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Last updated : Nov 2009
Paris Travel Guide
Paris Travel Guide and Paris Travel Information - TravelPuppy.com
Paris is the city of a thousand clichés, the 'City of Lights' and Hemmingway’s much quoted 'Moveable Feast' amongst them, but for once it is also a city that justifies all the hype. The French capital is one of the world’s truly great cities, a metropolis that lavishly satisfies the desires of visitors and business people alike and manages to retain a standard of living that makes becoming a Parisian so alluring.

Paris dramatically wears its history on its sleeve and today it is still centred around the Ile de la Cité, where over two thousand years ago Celtic tribes first eked out a living. The Romans were later drawn to this strategic location in the middle of the Seine, a natural crossroads between Germany and Spain, and took control in 52BC. Despite English rule between 1420 and 1436, a series of French kings brought about the centralisation of France, with Paris at its cultural, political and economic centre.

Despite its large size and population almost everything worth seeing is contained within the ring road, the Boulevard Périphérique. The compact centre is easily navigable on foot, with the efficient and comprehensive Métro system always on hand to ease tired limbs. The lifeblood River Seine splits Paris neatly in two and the useful arrondissements system neatly carves the city into manageable chunks.

The history of Paris can be uncovered throughout its distinctive districts. Hilly Montmartre, with its village atmosphere, was where the Paris Commune began in 1871, the Marais evokes medieval Paris, its winding streets a sharp contrast to the wide, orderly Haussmann boulevards, envisaged by Napoleon III to keep the mobs at bay. These grand 19th-century avenues still dominate the city, interspersed with modern flourishes. The grands travaux (large projects) of Président Mitterrand added the Grande Arche de la Défense, the ultra-modern Opéra de la Bastille, the impressive Institut du Monde Arabe, and plonked a glass pyramid in the central courtyard of the Louvre.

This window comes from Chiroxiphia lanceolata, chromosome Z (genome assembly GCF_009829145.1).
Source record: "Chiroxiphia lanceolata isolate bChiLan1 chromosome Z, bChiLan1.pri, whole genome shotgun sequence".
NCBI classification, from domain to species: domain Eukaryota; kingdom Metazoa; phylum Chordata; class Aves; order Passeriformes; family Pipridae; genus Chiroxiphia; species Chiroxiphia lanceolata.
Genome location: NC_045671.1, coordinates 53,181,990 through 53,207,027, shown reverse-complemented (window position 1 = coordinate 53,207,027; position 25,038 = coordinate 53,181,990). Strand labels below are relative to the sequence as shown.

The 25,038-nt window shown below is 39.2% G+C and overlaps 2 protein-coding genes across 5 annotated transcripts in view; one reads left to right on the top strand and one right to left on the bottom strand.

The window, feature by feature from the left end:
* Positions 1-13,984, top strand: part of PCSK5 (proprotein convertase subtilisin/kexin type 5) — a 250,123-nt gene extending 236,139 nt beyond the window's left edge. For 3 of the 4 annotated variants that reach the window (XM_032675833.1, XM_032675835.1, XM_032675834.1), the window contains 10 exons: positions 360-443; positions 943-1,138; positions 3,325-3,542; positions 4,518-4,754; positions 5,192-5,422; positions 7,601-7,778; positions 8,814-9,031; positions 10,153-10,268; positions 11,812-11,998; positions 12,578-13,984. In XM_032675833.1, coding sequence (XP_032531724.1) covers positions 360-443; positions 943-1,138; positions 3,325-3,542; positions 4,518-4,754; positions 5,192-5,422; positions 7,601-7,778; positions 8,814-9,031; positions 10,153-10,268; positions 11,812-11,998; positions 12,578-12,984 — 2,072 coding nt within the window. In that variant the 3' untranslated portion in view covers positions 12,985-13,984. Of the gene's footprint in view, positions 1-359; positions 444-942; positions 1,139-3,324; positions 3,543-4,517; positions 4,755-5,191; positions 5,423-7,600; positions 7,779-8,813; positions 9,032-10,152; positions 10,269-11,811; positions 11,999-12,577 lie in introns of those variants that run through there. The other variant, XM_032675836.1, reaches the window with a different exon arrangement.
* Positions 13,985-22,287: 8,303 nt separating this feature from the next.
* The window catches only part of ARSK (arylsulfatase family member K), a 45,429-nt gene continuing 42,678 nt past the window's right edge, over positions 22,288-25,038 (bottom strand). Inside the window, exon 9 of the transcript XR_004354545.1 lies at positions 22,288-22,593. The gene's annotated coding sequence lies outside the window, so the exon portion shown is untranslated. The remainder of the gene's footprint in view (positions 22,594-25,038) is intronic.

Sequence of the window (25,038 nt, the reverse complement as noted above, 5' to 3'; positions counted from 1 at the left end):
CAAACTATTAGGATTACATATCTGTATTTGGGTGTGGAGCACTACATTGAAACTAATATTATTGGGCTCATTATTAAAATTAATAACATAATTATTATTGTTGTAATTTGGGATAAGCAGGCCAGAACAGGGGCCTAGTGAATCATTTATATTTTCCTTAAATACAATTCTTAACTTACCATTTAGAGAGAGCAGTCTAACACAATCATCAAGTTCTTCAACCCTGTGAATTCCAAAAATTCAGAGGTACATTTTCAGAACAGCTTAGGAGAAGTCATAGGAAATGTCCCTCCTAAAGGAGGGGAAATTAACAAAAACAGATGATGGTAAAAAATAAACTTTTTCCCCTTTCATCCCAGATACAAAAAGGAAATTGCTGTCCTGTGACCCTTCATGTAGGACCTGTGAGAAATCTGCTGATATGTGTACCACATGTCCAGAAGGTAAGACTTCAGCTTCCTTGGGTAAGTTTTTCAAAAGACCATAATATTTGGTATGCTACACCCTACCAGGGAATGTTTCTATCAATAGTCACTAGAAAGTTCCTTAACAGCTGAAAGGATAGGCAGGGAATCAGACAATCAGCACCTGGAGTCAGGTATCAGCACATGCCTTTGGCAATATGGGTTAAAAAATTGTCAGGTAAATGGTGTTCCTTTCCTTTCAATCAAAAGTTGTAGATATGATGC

The varied populations within Paris define the city’s atmosphere just as much as its landmarks. The French establishment resides comfortably in the smart 16th arrondissement, while African and Eastern European immigrants live less lavishly in areas such as up-and-coming areas Belleville and the Goutte d’Or. The Jewish quarters include the shabby Sentier and trendy Marais district, the latter is also Paris’ gay centre. Emerging areas include Bercy, where new flats, bars and restaurants are drawing a youthful and moneyed crowd east.

Paris is a city with a varied climate that conjures up its own seasonal delights. In the summer, when the mercury rises, the locals flock to the new Paris Plage, where a riverside expressway is converted for a month between July and August into an oasis of swimming pools, sand and deckchairs. The best time to visit is, of course, during the famous Paris Spring between April and June, when the days are sunny but not too hot. The autumn and winter months are another good time to come when there are fewer crowds and snow is a rarity, but there really is no bad time to visit one of the world’s truly great cities.
Useful travel links
Paris Tourist Office Official website for Paris Tourism